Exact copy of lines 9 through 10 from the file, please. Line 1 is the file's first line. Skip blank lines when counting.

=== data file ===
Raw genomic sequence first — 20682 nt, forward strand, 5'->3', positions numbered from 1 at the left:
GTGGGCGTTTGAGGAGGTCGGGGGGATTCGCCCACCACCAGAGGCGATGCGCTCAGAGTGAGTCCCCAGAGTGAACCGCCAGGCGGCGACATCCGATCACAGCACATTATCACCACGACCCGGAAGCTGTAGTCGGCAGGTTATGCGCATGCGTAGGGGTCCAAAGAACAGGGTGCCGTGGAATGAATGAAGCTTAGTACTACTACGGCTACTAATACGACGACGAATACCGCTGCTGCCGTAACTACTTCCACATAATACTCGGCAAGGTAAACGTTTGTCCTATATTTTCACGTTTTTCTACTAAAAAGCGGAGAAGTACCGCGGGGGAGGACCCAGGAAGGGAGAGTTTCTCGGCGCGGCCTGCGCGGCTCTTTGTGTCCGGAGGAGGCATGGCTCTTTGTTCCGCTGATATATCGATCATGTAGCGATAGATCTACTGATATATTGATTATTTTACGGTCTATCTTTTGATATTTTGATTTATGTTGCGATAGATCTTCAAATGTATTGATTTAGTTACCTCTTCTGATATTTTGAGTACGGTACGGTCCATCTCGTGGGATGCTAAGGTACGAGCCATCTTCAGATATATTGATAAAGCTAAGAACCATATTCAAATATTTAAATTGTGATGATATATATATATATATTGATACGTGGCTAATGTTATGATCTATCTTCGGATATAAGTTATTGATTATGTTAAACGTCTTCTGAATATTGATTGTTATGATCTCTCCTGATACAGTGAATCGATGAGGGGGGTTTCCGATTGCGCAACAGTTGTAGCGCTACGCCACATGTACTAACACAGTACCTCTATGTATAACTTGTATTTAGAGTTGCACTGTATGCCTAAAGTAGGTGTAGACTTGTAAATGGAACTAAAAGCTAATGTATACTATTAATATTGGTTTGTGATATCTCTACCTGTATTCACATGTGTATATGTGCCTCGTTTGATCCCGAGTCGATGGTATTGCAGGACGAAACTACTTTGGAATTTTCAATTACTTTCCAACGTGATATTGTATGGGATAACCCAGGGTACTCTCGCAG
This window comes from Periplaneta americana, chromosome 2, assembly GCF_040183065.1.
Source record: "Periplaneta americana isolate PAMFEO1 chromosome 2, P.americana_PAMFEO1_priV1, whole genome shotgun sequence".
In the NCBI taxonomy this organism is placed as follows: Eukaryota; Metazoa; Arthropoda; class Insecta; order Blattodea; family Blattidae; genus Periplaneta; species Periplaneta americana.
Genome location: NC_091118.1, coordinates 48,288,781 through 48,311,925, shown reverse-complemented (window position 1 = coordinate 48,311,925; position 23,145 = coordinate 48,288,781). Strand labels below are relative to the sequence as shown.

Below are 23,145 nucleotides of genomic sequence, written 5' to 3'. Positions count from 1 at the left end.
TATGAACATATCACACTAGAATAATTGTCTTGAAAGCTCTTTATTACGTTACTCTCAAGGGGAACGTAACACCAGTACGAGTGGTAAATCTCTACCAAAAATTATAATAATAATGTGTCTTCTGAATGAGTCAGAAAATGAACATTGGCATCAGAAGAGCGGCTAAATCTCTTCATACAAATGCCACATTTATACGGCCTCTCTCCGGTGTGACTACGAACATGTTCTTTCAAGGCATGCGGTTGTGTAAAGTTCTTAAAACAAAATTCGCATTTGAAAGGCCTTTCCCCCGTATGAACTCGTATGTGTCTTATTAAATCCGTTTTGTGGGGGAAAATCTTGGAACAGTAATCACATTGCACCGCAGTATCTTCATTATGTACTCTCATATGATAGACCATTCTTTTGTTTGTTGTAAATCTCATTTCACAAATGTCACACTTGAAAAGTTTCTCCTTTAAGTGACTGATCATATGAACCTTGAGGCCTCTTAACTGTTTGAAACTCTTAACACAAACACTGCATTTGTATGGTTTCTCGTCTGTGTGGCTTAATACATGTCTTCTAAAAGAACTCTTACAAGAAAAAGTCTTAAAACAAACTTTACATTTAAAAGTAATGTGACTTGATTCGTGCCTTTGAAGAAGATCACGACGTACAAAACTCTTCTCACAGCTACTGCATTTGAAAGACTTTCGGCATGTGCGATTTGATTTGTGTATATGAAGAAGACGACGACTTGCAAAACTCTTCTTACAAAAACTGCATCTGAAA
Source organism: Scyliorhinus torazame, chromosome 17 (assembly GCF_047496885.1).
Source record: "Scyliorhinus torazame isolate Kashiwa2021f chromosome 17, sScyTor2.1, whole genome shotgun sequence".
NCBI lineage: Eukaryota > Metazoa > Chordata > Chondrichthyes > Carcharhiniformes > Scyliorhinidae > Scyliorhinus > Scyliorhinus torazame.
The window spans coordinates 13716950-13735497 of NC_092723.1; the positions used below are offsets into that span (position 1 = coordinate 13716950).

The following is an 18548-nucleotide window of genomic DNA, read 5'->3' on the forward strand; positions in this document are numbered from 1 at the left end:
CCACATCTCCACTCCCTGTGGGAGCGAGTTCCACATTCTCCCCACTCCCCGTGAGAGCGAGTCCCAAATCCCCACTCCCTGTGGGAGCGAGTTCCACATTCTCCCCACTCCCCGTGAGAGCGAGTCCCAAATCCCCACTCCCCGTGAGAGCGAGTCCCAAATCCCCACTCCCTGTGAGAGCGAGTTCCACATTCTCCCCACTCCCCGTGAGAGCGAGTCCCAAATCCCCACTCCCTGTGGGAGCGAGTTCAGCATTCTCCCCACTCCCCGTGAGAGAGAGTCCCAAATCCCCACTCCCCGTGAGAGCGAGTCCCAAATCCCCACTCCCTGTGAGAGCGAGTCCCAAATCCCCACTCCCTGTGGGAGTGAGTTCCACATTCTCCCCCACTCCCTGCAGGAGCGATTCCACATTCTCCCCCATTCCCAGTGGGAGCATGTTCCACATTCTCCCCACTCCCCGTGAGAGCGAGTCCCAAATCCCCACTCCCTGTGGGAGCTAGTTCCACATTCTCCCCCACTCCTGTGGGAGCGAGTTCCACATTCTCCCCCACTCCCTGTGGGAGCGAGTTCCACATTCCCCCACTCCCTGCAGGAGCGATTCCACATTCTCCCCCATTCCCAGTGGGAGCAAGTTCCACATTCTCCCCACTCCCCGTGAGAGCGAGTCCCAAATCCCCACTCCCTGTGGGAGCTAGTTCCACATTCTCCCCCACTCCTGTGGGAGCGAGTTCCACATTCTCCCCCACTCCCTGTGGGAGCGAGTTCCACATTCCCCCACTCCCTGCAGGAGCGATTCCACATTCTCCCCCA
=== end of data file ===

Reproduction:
Source organism: Scyliorhinus torazame, chromosome 17 (assembly GCF_047496885.1).
Source record: "Scyliorhinus torazame isolate Kashiwa2021f chromosome 17, sScyTor2.1, whole genome shotgun sequence".